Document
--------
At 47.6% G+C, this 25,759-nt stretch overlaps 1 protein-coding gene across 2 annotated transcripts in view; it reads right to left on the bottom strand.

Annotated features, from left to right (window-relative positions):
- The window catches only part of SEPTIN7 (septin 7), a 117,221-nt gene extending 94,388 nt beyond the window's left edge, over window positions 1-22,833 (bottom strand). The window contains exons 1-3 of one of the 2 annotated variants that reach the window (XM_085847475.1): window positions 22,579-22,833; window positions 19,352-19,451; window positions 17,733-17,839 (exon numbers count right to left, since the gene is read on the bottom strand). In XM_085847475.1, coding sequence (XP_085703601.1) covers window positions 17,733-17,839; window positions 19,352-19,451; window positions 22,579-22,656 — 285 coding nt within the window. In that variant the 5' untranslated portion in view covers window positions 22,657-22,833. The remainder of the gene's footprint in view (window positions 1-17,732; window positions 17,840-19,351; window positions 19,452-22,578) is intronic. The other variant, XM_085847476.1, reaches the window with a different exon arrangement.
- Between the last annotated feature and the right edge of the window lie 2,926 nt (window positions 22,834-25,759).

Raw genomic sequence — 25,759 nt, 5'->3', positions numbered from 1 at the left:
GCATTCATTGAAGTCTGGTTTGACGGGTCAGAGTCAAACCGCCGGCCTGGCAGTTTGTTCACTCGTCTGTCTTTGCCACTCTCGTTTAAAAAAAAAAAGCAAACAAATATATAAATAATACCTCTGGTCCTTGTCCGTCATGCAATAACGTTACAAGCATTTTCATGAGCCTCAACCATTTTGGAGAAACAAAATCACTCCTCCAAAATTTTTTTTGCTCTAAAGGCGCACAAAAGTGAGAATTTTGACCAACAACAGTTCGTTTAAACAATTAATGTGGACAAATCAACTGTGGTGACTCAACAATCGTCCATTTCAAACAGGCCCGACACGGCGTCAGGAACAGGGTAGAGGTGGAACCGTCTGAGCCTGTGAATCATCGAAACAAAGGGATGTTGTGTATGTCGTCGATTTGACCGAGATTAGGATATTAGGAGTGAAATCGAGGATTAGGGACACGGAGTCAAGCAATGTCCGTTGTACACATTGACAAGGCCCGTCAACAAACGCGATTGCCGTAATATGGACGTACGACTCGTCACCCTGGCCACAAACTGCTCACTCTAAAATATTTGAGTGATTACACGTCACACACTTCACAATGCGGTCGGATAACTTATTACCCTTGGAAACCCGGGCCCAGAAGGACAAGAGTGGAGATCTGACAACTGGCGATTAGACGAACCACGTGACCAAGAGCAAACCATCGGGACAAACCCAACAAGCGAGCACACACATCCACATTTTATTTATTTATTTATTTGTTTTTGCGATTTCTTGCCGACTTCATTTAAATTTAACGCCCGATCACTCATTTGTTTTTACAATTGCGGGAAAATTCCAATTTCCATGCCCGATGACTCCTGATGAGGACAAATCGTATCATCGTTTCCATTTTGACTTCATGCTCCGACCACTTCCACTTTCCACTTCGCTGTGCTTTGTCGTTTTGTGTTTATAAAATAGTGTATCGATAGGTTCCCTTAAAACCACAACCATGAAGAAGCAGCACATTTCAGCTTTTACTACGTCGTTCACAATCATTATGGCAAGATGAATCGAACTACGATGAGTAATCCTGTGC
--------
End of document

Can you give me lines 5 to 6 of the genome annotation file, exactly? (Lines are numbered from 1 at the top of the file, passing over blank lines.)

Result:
Raw genomic sequence — 25,759 nt, 5'->3', positions numbered from 1 at the left:
GCATTCATTGAAGTCTGGTTTGACGGGTCAGAGTCAAACCGCCGGCCTGGCAGTTTGTTCACTCGTCTGTCTTTGCCACTCTCGTTTAAAAAAAAAAAGCAAACAAATATATAAATAATACCTCTGGTCCTTGTCCGTCATGCAATAACGTTACAAGCATTTTCATGAGCCTCAACCATTTTGGAGAAACAAAATCACTCCTCCAAAATTTTTTTTGCTCTAAAGGCGCACAAAAGTGAGAATTTTGACCAACAACAGTTCGTTTAAACAATTAATGTGGACAAATCAACTGTGGTGACTCAACAATCGTCCATTTCAAACAGGCCCGACACGGCGTCAGGAACAGGGTAGAGGTGGAACCGTCTGAGCCTGTGAATCATCGAAACAAAGGGATGTTGTGTATGTCGTCGATTTGACCGAGATTAGGATATTAGGAGTGAAATCGAGGATTAGGGACACGGAGTCAAGCAATGTCCGTTGTACACATTGACAAGGCCCGTCAACAAACGCGATTGCCGTAATATGGACGTACGACTCGTCACCCTGGCCACAAACTGCTCACTCTAAAATATTTGAGTGATTACACGTCACACACTTCACAATGCGGTCGGATAACTTATTACCCTTGGAAACCCGGGCCCAGAAGGACAAGAGTGGAGATCTGACAACTGGCGATTAGACGAACCACGTGACCAAGAGCAAACCATCGGGACAAACCCAACAAGCGAGCACACACATCCACATTTTATTTATTTATTTATTTGTTTTTGCGATTTCTTGCCGACTTCATTTAAATTTAACGCCCGATCACTCATTTGTTTTTACAATTGCGGGAAAATTCCAATTTCCATGCCCGATGACTCCTGATGAGGACAAATCGTATCATCGTTTCCATTTTGACTTCATGCTCCGACCACTTCCACTTTCCACTTCGCTGTGCTTTGTCGTTTTGTGTTTATAAAATAGTGTATCGATAGGTTCCCTTAAAACCACAACCATGAAGAAGCAGCACATTTCAGCTTTTACTACGTCGTTCACAATCATTATGGCAAGATGAATCGAACTACGATGAGTAATCCTGTGC